It was after overcoming this precise trouble that I let loose. Only then did I force away my involuntary “no thank you” that instinctively pops up when trying new things; concerning food that is and not roller coasters.

I can happily say that I can no longer count the number of runny egg yolks I've embraced. Filling cakes, pastries and souffles (both savoury and sweet) with air, lending a worthwhile base to sauces, giving custards their richness and meringues their shells, I don't know how vegans manage.

Besides, I couldn't manage living in Asia without embracing their egg-loving culture. I would be laughed out of the country. No joke. Malaysians add eggs to so many of their dishes that I cannot ever recall going out for one type or another version of local food and not finding at least one egg incorporated into someone's dish, whether cooked or cracked raw onto the dish, disguised or in clear view.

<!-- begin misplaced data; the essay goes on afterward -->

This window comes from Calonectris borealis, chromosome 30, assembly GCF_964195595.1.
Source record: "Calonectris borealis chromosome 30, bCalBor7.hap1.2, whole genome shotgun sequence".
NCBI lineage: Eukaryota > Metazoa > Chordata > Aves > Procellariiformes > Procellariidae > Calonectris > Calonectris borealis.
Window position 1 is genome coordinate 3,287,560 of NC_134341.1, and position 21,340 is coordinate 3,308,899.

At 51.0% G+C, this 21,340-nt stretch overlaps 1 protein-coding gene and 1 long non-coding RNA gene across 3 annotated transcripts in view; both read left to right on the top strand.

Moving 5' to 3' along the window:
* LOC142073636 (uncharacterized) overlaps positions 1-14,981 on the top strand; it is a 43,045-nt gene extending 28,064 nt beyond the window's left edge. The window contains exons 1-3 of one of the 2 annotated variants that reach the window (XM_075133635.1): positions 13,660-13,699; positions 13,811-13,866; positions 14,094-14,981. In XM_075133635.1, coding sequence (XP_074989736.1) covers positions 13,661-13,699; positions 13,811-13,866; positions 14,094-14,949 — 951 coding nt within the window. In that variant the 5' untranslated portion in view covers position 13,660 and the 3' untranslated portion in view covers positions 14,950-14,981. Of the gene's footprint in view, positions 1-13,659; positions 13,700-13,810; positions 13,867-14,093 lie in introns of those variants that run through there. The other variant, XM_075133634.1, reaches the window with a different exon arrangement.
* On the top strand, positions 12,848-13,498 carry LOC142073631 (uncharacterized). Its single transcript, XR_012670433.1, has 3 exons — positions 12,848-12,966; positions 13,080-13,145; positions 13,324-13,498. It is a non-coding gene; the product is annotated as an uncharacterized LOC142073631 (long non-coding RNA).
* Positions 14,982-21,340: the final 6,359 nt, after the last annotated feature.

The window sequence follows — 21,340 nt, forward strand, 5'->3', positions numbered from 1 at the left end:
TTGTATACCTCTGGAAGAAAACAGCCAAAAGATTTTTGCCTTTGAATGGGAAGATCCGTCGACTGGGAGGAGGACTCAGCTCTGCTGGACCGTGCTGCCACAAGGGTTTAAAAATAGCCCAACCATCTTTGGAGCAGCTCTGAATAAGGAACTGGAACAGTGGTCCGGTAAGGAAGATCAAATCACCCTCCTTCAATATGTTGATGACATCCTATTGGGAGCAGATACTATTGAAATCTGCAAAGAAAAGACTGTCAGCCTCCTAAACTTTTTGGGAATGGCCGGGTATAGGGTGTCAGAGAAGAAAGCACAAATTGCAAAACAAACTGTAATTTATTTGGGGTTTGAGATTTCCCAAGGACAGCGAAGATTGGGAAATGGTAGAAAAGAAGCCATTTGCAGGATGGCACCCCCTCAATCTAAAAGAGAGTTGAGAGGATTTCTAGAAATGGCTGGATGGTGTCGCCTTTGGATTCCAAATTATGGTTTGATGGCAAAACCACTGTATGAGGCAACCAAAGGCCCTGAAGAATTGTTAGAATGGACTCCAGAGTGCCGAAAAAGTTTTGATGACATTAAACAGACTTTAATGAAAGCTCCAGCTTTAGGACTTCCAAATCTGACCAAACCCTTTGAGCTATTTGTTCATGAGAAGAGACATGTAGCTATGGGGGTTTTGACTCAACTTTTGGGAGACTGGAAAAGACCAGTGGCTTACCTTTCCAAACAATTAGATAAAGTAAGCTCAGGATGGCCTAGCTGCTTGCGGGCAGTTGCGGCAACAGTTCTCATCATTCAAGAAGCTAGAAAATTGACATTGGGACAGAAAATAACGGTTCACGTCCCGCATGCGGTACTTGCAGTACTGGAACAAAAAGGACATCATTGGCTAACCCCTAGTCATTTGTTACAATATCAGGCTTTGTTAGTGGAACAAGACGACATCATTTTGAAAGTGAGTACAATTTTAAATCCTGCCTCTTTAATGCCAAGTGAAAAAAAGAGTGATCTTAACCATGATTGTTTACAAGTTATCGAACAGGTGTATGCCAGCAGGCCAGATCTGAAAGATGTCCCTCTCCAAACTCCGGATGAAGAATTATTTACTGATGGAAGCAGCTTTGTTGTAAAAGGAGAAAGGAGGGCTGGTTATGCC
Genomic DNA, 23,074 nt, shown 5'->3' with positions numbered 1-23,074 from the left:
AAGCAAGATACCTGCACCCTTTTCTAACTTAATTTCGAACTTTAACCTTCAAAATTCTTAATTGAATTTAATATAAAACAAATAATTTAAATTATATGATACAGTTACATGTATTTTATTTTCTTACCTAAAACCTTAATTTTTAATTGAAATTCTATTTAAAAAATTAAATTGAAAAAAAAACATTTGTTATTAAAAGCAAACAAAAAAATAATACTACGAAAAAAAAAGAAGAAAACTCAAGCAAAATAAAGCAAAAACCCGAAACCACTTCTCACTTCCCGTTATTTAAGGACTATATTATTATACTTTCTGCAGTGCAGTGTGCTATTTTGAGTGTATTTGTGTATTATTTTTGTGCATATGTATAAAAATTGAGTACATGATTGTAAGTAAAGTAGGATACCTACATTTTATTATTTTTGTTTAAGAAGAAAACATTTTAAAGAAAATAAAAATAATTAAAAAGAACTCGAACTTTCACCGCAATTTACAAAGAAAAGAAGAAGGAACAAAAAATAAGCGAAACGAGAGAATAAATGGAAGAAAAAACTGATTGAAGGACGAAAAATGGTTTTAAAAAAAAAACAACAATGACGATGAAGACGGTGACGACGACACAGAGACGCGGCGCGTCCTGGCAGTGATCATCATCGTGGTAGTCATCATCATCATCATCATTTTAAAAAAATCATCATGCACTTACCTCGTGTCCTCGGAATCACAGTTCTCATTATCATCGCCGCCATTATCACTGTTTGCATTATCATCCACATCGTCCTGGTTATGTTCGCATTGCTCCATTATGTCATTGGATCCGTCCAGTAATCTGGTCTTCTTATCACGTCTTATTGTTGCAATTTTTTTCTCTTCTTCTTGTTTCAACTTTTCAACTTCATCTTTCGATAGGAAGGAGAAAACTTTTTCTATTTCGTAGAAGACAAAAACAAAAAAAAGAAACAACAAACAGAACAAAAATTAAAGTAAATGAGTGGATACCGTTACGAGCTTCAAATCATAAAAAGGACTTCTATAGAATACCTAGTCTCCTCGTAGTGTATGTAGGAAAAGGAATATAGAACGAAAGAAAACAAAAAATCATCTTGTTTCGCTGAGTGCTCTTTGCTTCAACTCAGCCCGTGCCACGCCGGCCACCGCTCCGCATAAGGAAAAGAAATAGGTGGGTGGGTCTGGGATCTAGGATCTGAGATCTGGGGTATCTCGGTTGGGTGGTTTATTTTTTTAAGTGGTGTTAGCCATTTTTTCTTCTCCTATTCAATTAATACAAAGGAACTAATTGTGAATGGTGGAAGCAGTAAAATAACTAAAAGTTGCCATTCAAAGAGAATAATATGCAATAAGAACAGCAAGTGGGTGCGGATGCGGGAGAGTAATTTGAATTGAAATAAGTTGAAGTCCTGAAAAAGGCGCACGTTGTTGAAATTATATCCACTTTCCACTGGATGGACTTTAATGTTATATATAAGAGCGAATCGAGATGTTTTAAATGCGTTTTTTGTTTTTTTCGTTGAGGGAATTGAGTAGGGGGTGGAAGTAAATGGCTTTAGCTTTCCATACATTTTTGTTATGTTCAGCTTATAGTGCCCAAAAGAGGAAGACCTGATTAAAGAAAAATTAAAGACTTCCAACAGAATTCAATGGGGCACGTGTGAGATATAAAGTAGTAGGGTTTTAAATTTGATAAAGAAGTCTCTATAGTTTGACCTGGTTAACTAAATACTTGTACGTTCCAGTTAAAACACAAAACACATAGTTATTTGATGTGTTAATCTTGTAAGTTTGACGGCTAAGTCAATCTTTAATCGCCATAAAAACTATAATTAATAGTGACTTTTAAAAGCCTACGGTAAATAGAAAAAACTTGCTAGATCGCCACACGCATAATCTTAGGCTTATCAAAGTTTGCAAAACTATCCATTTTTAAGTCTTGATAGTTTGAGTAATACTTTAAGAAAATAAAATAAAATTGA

Here you can have sweet and sour eggs for breakfast or you can opt for Thai “Son-in-Law Eggs” with tamarind. I still can't find someone to explain to me why they're called that. There's also stir-fried shrimp omelettes and scorchingly hot egg curries.

You'll find eggs in soups, sweet egg tarts, dumplings, and spicy crab sauce; or openly flaunting themselves in entirety as a salted egg adapting an ancient method of preservation using salted charcoal going hand in hand with its sister, century egg (pi dan), that allows the yolk to reach a dark greenish grey color and the egg whites to turn a translucent jelly-like brown. Now do you understand why I would be laughed out?